When Russian President Vladimir Putin announced a “special military operation” in Ukraine on Feb. 23, 2022, the U.N. Security Council was conducting an emergency late-night meeting chaired by Russia on the mounting crisis.
Western powers expected the invasion to happen, but Putin’s timing marked an unprecedented rebuke to the U.N., the global body uniquely tasked with maintaining international peace.
The political move also resurfaced a recurring question. Is the United Nations, a 77-year-old international institution, still relevant?
As a research professor on human rights and the law, I believe that despite the limitations of the Security Council this war exposes, international law and the U.N. remain essential to humanity’s survival.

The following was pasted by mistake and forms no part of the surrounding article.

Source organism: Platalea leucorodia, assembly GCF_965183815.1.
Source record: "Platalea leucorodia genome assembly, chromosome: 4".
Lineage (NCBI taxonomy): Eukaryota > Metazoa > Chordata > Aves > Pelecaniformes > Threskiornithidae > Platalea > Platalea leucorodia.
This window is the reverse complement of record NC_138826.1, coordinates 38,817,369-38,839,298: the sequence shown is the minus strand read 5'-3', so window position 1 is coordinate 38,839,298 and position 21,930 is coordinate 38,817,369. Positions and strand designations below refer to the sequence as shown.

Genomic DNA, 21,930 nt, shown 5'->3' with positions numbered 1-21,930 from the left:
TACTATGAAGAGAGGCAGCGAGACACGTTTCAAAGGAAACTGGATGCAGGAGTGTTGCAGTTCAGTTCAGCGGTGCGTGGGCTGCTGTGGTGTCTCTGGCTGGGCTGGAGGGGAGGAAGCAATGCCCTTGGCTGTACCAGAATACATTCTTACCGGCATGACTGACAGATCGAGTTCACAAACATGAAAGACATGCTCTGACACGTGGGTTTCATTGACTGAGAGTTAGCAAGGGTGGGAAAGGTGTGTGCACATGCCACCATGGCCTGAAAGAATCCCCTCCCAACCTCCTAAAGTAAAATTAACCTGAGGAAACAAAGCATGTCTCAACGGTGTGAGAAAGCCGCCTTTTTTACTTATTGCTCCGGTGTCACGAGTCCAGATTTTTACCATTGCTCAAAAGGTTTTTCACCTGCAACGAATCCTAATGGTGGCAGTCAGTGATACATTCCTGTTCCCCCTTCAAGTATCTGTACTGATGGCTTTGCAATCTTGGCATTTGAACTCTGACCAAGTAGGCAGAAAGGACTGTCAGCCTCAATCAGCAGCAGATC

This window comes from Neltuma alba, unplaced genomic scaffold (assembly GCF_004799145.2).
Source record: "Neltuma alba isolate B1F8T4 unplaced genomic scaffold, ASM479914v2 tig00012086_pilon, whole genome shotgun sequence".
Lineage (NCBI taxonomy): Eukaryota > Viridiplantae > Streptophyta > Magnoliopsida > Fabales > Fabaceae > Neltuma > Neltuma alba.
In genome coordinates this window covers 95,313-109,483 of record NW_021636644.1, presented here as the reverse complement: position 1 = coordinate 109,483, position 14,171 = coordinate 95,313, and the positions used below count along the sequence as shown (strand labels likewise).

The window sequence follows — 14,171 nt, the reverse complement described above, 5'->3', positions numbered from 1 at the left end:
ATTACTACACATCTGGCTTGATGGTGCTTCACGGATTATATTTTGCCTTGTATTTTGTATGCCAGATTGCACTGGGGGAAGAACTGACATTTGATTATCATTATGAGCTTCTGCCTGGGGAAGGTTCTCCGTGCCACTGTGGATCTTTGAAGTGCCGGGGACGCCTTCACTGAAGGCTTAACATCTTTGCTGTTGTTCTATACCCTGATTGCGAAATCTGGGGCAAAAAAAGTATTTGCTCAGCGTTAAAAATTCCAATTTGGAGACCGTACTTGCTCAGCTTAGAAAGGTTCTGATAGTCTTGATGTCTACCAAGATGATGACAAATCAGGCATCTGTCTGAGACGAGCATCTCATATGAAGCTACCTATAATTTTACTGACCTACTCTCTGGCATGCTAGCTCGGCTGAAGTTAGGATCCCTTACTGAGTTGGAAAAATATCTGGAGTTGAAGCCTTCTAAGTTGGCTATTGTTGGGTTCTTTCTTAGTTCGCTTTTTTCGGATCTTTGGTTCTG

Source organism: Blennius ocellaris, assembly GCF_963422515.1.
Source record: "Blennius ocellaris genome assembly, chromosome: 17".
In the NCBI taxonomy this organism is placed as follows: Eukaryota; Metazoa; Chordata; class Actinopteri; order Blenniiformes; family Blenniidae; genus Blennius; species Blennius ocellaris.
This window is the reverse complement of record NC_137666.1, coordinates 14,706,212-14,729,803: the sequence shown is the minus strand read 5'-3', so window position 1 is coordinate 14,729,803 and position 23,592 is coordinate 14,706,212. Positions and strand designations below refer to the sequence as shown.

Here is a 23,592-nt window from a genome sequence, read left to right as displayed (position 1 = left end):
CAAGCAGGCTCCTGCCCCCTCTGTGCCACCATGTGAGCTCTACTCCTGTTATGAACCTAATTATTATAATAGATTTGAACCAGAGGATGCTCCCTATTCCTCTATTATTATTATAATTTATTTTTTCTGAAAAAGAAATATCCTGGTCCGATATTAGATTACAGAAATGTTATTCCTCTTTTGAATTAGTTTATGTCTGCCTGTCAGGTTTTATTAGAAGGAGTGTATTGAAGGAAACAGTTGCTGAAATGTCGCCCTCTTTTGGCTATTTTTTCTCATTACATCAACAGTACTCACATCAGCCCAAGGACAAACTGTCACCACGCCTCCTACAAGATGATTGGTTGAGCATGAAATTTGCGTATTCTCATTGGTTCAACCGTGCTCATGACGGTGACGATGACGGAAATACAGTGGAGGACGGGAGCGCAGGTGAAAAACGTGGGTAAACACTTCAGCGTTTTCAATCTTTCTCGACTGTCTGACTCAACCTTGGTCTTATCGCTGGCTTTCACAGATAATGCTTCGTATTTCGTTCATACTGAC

How does the Security Council work?
The U.N. is the only international organization that has membership of 193 countries. It has various ways countries can meet and agree to action on international challenges. The U.N.‘s offices and agencies are tasked with everything from outer space affairs, human rights and nuclear nonproliferation to women’s health, education and climate change.
The U.N. Security Council is the U.N.’s most powerful political body. The council is made up of representatives of 15 countries that consult and vote on international security decisions.
Five countries with proven nuclear powers – China, Russia, France, the United States and the United Kingdom – hold permanent seats on the council. These countries, called the P-5, gained these spots when the U.N. was established shortly after World War II, given their perceived importance in preserving world peace.